On occasion, Big League Stew honors a birthday boy per week by taking a longer look at his career. Please join us in lighting the candles.
Dan Quisenberry, who would have turned 59 on Tuesday, was one of the unlikeliest dominant closers in baseball history. His unorthodox pitching motion was the stuff of legend.
As Joe Posnanski once wrote:
That funny little submarine-style delivery and very few strikeouts and a sinking fastball that probably did not qualify for the second-half of the title.
Quiz was a soft-tossing submariner who compensated for his lack of velocity by simply making the ball go exactly where he wanted it to go. Bill James ranked him as the best control pitcher of the 1980s, and wrote, "There has never been a pitcher who made fewer mistakes than Dan Quisenberry."
Not making mistakes doesn't pop the radar guns, and few people ever believed that Quisenberry could be a successful major leaguer. He didn't get selected in the amateur draft, but his college coach managed to convince the Royals to take a flier on him — so they signed him as an undrafted free agent for the princely sum of $500. (No, that figure is not missing any zeroes.) He spent the next four years in the minor leagues, where he had a tiny 2.00 ERA in 279 innings. The Royals finally gave him a cup of coffee in 1979, and he pitched 40 innings with a 3.15 ERA. He never returned to the minors, and in nine years in the Royals pen, he had a 2.52 ERA with 237 saves.
Not bad for an investment of five hundred dollars.
Quisenberry always had a sense of humor about his success, and was noted for his wry way with words. He once explained his method:
I lull them into a false sense of security by watching me pitch... If overconfidence can cause the Roman Empire to fall, I ought to be able to get a ground ball.
Best Year: 1980 Kansas City Royals: 12-7, 33 SV, 3.09 ERA, 128 1/3 IP, 3.34 FIP, 1.22 WHIP, 1.37 K/BB
It's actually really hard to pick Quisenberry's single-best season, because he was so similar in 1980 and 1982-1985. In each of those five seasons, he pitched at least 129 innings, led the league in saves, was at or near the top of the league in appearances, and was in the top five of the Cy Young balloting. He was a three-time All-Star from 1982-1984, and out of all of them, his 1980 season is the one when he posted the highest ERA.
But Royals super blogger Rany Jazayerli makes a convincing case that 1980 was his best season by using Win Probability Added (WPA) analysis:
The best relief season in Royals history is unequivocably Dan Quisenberry's 1980. I found this shocking, and I imagine many of you do too — in 1980, in his first year as the Royals' closer, Quiz had a 3.09 ERA. That would be his highest ERA until 1988, when he was released. He had a lower ERA and threw more innings in 1982, 1983, 1984, and 1985.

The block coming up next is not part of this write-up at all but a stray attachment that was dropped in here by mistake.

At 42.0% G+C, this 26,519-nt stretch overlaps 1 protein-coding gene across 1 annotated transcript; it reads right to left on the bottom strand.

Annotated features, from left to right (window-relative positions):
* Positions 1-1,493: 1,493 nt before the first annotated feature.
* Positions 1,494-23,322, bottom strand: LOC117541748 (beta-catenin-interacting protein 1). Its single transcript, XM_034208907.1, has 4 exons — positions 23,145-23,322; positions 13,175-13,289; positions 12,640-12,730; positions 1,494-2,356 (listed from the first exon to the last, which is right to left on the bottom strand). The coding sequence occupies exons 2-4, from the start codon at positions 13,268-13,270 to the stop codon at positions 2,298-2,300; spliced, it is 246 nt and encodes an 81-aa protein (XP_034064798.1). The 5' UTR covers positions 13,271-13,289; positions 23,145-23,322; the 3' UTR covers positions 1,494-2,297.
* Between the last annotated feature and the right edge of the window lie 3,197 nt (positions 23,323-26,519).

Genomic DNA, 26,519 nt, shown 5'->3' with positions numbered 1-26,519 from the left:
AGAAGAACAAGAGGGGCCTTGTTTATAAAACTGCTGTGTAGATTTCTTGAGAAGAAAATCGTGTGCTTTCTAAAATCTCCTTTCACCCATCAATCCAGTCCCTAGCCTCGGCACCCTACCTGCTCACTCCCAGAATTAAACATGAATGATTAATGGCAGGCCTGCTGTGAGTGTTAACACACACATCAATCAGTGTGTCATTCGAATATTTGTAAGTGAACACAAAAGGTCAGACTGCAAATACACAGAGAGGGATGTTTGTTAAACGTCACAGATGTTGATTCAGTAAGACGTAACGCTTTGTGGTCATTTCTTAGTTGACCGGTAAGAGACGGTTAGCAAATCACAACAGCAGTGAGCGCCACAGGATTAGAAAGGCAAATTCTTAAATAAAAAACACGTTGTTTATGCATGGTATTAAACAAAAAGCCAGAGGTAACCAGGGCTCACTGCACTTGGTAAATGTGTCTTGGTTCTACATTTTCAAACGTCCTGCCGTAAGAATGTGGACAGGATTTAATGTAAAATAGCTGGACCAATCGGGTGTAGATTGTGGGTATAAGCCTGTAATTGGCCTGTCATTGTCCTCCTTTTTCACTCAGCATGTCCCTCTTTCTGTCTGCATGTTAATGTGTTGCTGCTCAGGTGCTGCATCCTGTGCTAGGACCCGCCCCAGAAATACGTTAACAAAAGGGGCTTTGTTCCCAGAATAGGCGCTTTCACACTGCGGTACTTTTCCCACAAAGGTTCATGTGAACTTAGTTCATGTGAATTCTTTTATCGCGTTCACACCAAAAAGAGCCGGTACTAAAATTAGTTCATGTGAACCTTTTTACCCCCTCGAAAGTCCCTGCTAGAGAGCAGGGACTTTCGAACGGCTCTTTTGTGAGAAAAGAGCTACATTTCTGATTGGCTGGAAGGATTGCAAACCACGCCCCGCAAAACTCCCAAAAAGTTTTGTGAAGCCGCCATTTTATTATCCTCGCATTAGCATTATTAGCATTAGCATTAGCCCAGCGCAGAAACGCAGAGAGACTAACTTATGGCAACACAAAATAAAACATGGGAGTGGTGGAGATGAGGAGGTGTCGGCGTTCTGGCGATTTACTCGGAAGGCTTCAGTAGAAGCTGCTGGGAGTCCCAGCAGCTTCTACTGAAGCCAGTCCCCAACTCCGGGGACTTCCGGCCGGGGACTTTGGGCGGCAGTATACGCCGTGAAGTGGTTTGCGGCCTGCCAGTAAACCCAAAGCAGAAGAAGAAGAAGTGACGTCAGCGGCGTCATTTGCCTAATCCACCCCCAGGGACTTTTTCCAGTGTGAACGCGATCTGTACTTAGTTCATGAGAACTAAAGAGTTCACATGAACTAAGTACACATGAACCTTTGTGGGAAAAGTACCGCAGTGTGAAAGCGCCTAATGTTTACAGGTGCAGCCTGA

But for these context-based stats, when the runs were allowed matters as much as how many runs were allowed. Fourteen of the 47 runs Quisenberry allowed that year came in three outings. In one of those games, the Royals were losing 3-1 when Quiz came in; in another, he was taken out with two outs in the ninth and the Royals leading 3-2, and the two runners on base scored after he departed. He pitched in high-leverage situations all season, and while he got burned a few times, his successes were far more common than his failures.
In 1979, Quisenberry was a 26-year-old rookie with a funny delivery who somehow kept a low ERA all year. In 1980, he established himself as one of the best pitchers in baseball, which he would remain for most of the rest of the decade.
Worst Year: 1988: 2-1, 1 SV, 5.12 ERA, 63 1/3 IP, 3.23 FIP, 1.53 WHIP, 2.55 K/BB
In 1988, Quisenberry was 35, and he experienced his first sustained struggles as a professional baseball player. The Royals released him on July 4, when his ERA was just 3.55. But he had given up runs in three consecutive appearances in June and the Royals had moved him from closer to mop-up relief before they let him go. Whitey Herzog's St. Louis Cardinals picked him up 10 days later. And everything collapsed. He gave up 26 runs in 38 innings, for a 6.16 ERA.
Quisenberry recovered to pitch a strong year in St. Louis in 1989, but that was his last season. He only managed to pitch 6 2/3 innings in San Francisco in 1990 before tearing his rotator cuff. He retired soon after that. With the exception of those 6 2/3 innings, 1988 is the only bad season of his career. In fact, it's the only season that he had an earned run average higher than the 3.15 ERA he posted in his rookie year.
Off the Field: Ever the wordsmith, Quisenberry was also a published poet. His book, On Days Like This, was published in 1998, a year after his initial brain cancer diagnosis and just a few months before he died on Sept. 30, at the age of 45. In the poems, he wrote of God, baseball and memory. One of the poems, "Ode to Dick Howser," remembered his former Royals manager who had died of a brain tumor.
this small man
who fought big
now looked us in the eyes
just a man
who no longer talked of winning
but hinted at life beyond champagne
In Kansas City, they still talk fondly of "Quiz" and the legend that he created with the great Royals teams of the 1980s. Today is a sobering reminder that he'd still be on the younger side of 60 if he were still alive, but the memory of his dominance and character is sure to leave a smile on the faces of many baseball fans today.
Happy birthday, Dan Quisenberry.